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Agriculture in Winter

Patrick Bigelow, Kensington Metropark Farm Center Supervisor

The first snows of winter have now blanketed farm fields and pastures of southeast Michigan. With fields gleaming white, what do farmers do until spring? While it is true that winter is a slower season for agriculture, it is far from vacation time for farmers.

For farms with livestock, winter is business as usual with animals to feed, stalls and sheds to clean, and bedding to spread. Winter does add the extra challenge of keeping water tanks, pipes, and hoses from freezing. “How do you keep the animals warm in winter?” is a frequent question from fall visitors. While farmers do provide sheds, coops, and shelters to help animals through dangerous conditions like freezing rain and chilling wind gusts, most farm animals grow a warm winter coat of fur, wool, or feathers and prefer to be outside as much as possible. These winter coats are excellent insulation and to see snow resting unmelted on the back of a sheep, cow, or horse is a common sight around the Farm Center after a snow.

For row crop farmers, the fall harvest of their corn and soybeans is a marathon sprint with tractors and combines frequently running late into the night. That means that one of the first tasks of winter is cleaning and repairing farm equipment and vehicles. Once the last dust and debris from fall harvest is cleaned away, and all the clogged filters and worn belts replaced, equipment maintenance shifts to planting preparations. The perfect conditions for planting can be brief so all the needed equipment must be ready to hit the ground running – literally. Although most people traditionally think of spring as the planting season, wheat in Michigan is actually planted in the late summer or early fall. Next year’s wheat crop is now a few inches tall and slumbering under a blanket of snow until it can resume growing in the spring. A good layer of snow is vital to the success of a wheat crop as the snow insulates the young plants against the bitter winds of winter.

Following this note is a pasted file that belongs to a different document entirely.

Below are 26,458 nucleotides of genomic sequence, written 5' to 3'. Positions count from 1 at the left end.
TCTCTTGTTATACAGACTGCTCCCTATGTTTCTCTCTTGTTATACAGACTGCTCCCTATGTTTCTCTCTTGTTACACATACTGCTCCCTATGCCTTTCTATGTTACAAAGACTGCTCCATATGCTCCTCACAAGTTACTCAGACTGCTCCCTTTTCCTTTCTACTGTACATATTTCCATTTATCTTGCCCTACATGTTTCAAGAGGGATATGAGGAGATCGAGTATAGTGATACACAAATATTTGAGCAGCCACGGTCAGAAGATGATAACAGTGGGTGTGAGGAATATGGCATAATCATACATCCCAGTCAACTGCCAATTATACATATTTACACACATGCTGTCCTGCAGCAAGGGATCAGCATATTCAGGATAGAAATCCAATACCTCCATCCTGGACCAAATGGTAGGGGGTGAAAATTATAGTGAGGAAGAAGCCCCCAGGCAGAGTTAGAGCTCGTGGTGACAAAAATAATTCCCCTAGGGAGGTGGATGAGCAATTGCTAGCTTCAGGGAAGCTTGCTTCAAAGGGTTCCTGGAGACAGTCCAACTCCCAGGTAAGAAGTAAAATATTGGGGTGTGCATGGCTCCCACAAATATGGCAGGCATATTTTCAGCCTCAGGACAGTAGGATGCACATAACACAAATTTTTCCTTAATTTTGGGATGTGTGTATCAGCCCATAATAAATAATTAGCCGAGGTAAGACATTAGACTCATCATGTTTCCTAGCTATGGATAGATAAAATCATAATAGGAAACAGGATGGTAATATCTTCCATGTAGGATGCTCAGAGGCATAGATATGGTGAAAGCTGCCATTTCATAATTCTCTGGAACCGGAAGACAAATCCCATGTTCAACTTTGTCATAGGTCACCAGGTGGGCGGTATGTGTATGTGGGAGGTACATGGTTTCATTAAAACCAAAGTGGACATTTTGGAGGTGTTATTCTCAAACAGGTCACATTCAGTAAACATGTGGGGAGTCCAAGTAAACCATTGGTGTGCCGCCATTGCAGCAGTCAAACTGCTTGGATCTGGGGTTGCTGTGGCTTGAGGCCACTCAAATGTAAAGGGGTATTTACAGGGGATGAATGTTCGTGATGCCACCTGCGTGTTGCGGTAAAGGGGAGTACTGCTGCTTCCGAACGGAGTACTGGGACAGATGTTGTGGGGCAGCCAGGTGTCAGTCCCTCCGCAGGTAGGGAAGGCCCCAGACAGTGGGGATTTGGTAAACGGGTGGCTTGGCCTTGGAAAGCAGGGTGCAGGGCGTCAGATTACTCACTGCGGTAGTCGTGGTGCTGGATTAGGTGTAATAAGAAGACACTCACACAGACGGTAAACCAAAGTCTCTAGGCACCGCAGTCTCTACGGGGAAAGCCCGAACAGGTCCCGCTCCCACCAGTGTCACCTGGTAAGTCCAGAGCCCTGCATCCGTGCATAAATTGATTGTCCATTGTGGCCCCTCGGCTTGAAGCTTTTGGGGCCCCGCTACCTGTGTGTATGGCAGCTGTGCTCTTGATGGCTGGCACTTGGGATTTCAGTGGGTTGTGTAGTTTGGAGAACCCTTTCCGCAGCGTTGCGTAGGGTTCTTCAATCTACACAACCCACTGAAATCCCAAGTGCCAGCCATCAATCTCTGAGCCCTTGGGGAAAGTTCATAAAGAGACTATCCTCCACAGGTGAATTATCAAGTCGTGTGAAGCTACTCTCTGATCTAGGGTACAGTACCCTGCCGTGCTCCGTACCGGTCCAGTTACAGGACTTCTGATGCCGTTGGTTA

However, a farmer’s most important task in winter is more mental than physical, using the cold months to plan and prepare for the upcoming year. New seed, fertilizer, and equipment must be budgeted for and ordered. Deciding what to order requires predicting not only the weather, but also pest and disease pressures, market trends, and even labor availability.

In predicting the weather, historically farmers have looked to past growing seasons to plan for the coming year. Today’s farmers have access to better and more climate data than ever before. Despite this, our world’s changing climate has made using past weather patterns to predict the future increasingly challenging. This year was a rough one for Michigan farmers with heavy rains affecting both ends of the growing season. Low crop prices, and uncertainty in the export market due to trade disputes did not help farmers either.

As winter’s silence spreads with each new snow, Michigan farmers are now asking themselves and each other what 2020 will bring. While I don’t have a crystal ball to give them an answer, I know that our farmers have the knowledge (of their land, their crops, and their animals), the determination, and the support of their families and fellow Michiganders to make 2020 a good year for Michigan agriculture.

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